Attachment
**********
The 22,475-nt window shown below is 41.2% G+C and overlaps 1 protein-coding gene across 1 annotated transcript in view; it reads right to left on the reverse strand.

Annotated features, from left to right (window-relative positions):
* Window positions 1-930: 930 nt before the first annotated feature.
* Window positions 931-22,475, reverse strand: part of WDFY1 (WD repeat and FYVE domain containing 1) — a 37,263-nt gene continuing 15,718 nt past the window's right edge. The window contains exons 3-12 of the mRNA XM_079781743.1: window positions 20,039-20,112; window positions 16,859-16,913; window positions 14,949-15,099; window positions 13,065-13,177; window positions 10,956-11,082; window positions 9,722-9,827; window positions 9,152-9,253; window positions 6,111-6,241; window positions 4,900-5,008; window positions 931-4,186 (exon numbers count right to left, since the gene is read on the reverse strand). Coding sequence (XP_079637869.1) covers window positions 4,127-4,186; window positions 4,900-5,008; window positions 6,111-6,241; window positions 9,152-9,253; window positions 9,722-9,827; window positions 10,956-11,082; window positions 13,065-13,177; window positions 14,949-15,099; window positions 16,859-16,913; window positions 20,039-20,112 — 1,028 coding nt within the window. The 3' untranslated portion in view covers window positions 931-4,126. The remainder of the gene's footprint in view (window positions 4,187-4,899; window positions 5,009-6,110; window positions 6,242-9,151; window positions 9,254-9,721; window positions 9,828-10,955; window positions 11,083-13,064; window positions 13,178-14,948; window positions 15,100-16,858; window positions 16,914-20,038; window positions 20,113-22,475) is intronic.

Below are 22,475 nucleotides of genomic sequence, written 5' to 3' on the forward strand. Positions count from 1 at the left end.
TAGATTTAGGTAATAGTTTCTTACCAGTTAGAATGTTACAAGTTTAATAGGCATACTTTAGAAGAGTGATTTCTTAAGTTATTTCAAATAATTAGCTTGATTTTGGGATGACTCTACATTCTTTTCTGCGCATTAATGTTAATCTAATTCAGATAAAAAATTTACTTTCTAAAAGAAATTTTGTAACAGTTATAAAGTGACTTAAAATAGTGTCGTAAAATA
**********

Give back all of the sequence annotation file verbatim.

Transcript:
The 22,475-nt window shown below is 41.2% G+C and overlaps 1 protein-coding gene across 1 annotated transcript in view; it reads right to left on the reverse strand.

Annotated features, from left to right (window-relative positions):
* Window positions 1-930: 930 nt before the first annotated feature.
* Window positions 931-22,475, reverse strand: part of WDFY1 (WD repeat and FYVE domain containing 1) — a 37,263-nt gene continuing 15,718 nt past the window's right edge. The window contains exons 3-12 of the mRNA XM_079781743.1: window positions 20,039-20,112; window positions 16,859-16,913; window positions 14,949-15,099; window positions 13,065-13,177; window positions 10,956-11,082; window positions 9,722-9,827; window positions 9,152-9,253; window positions 6,111-6,241; window positions 4,900-5,008; window positions 931-4,186 (exon numbers count right to left, since the gene is read on the reverse strand). Coding sequence (XP_079637869.1) covers window positions 4,127-4,186; window positions 4,900-5,008; window positions 6,111-6,241; window positions 9,152-9,253; window positions 9,722-9,827; window positions 10,956-11,082; window positions 13,065-13,177; window positions 14,949-15,099; window positions 16,859-16,913; window positions 20,039-20,112 — 1,028 coding nt within the window. The 3' untranslated portion in view covers window positions 931-4,126. The remainder of the gene's footprint in view (window positions 4,187-4,899; window positions 5,009-6,110; window positions 6,242-9,151; window positions 9,254-9,721; window positions 9,828-10,955; window positions 11,083-13,064; window positions 13,178-14,948; window positions 15,100-16,858; window positions 16,914-20,038; window positions 20,113-22,475) is intronic.

Below are 22,475 nucleotides of genomic sequence, written 5' to 3' on the forward strand. Positions count from 1 at the left end.
TAGATTTAGGTAATAGTTTCTTACCAGTTAGAATGTTACAAGTTTAATAGGCATACTTTAGAAGAGTGATTTCTTAAGTTATTTCAAATAATTAGCTTGATTTTGGGATGACTCTACATTCTTTTCTGCGCATTAATGTTAATCTAATTCAGATAAAAAATTTACTTTCTAAAAGAAATTTTGTAACAGTTATAAAGTGACTTAAAATAGTGTCGTAAAATA